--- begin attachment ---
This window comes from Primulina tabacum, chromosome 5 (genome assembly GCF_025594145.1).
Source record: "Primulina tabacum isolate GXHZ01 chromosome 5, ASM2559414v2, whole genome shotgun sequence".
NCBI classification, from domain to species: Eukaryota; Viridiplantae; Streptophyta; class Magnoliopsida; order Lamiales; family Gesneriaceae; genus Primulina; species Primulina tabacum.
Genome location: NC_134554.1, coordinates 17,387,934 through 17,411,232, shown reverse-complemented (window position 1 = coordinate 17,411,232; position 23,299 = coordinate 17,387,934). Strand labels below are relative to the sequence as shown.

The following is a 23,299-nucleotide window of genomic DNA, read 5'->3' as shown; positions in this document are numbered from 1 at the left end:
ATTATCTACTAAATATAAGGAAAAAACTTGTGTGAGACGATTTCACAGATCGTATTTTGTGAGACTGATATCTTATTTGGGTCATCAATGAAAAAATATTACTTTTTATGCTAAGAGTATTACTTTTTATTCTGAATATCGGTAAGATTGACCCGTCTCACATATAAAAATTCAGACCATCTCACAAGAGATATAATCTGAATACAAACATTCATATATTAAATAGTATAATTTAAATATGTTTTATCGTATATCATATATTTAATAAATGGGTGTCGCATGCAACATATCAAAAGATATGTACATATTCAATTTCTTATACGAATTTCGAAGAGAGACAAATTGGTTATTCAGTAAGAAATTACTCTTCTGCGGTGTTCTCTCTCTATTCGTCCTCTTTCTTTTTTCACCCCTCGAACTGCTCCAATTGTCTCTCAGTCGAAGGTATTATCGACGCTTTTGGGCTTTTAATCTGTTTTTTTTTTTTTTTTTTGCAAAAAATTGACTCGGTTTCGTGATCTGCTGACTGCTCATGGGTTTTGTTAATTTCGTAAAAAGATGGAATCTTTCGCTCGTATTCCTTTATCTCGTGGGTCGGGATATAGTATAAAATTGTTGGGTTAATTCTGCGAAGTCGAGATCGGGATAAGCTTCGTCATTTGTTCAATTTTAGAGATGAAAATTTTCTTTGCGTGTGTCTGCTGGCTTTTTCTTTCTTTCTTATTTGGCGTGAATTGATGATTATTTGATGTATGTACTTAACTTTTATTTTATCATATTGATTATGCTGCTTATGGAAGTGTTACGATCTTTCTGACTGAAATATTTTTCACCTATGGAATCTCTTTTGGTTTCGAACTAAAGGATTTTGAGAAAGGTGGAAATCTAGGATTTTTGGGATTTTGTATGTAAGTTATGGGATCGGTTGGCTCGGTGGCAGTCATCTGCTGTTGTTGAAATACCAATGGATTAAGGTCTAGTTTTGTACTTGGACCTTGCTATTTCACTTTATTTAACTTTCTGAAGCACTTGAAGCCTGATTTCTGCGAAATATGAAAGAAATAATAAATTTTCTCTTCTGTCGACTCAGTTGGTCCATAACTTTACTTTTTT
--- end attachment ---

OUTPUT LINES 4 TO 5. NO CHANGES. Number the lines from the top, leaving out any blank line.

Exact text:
Genome location: NC_134554.1, coordinates 17,387,934 through 17,411,232, shown reverse-complemented (window position 1 = coordinate 17,411,232; position 23,299 = coordinate 17,387,934). Strand labels below are relative to the sequence as shown.

The following is a 23,299-nucleotide window of genomic DNA, read 5'->3' as shown; positions in this document are numbered from 1 at the left end: